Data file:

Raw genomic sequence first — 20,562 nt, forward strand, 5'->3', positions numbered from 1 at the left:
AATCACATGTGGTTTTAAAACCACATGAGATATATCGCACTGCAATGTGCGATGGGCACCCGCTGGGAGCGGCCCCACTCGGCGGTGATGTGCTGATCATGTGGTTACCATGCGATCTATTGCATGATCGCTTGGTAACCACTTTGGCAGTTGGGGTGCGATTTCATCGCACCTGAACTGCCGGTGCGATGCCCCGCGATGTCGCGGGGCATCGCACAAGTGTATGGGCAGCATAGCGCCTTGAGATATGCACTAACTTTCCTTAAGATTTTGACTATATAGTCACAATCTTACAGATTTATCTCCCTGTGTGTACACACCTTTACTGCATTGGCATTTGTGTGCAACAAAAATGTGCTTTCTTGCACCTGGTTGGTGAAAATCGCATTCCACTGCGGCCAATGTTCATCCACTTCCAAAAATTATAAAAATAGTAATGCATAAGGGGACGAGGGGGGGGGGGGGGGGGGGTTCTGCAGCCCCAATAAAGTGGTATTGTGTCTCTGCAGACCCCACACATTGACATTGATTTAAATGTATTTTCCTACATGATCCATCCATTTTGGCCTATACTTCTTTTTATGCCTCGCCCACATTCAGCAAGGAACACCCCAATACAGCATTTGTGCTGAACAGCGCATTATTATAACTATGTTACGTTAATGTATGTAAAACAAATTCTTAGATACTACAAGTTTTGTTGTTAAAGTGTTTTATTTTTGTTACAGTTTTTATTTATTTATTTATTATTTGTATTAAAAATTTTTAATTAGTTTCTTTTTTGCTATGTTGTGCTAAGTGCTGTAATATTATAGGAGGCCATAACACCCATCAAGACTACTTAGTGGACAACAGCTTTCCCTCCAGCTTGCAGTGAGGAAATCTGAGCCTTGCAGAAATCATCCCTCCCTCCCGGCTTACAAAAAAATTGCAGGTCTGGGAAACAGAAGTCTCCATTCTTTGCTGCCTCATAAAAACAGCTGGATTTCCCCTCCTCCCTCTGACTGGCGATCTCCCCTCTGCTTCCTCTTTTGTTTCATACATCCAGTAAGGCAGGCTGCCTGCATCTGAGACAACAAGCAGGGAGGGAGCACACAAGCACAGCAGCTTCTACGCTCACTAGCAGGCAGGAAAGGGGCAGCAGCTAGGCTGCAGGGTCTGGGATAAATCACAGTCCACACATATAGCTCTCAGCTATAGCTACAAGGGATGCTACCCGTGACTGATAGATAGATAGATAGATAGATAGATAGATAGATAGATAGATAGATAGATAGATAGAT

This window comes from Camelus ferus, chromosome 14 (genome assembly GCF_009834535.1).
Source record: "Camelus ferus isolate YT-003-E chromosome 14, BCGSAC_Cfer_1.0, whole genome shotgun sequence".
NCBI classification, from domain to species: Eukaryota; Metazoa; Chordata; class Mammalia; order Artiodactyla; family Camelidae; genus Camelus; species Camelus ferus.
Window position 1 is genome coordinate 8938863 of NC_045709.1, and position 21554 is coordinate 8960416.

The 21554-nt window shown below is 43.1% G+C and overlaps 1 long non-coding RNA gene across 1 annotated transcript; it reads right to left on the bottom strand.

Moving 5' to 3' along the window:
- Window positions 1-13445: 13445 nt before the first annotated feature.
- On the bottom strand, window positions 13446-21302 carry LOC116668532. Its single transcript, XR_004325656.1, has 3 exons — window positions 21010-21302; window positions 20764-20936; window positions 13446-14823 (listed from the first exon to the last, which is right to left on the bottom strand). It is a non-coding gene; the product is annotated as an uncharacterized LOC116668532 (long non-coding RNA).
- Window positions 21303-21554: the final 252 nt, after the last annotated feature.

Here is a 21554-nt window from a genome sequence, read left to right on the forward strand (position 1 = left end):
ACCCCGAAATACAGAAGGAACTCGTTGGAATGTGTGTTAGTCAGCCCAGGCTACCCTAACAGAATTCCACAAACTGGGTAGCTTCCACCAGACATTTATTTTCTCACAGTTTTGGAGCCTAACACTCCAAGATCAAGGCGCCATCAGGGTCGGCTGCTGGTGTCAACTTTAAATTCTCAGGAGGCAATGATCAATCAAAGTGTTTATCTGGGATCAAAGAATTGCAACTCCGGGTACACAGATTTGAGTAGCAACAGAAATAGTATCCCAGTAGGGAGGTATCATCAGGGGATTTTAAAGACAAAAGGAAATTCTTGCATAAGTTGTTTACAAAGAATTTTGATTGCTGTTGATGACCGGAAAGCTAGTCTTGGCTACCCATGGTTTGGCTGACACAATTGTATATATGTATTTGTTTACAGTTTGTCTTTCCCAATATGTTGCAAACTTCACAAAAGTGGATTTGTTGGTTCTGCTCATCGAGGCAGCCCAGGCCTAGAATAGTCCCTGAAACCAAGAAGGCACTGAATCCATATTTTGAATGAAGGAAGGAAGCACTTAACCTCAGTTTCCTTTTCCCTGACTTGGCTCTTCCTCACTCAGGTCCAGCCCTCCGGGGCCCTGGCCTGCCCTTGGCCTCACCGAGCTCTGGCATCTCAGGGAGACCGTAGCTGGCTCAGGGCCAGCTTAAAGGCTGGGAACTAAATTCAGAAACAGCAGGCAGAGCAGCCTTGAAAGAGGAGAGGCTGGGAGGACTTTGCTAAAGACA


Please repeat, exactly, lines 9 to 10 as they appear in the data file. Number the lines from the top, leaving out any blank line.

- Window positions 1-13445: 13445 nt before the first annotated feature.
- On the bottom strand, window positions 13446-21302 carry LOC116668532. Its single transcript, XR_004325656.1, has 3 exons — window positions 21010-21302; window positions 20764-20936; window positions 13446-14823 (listed from the first exon to the last, which is right to left on the bottom strand). It is a non-coding gene; the product is annotated as an uncharacterized LOC116668532 (long non-coding RNA).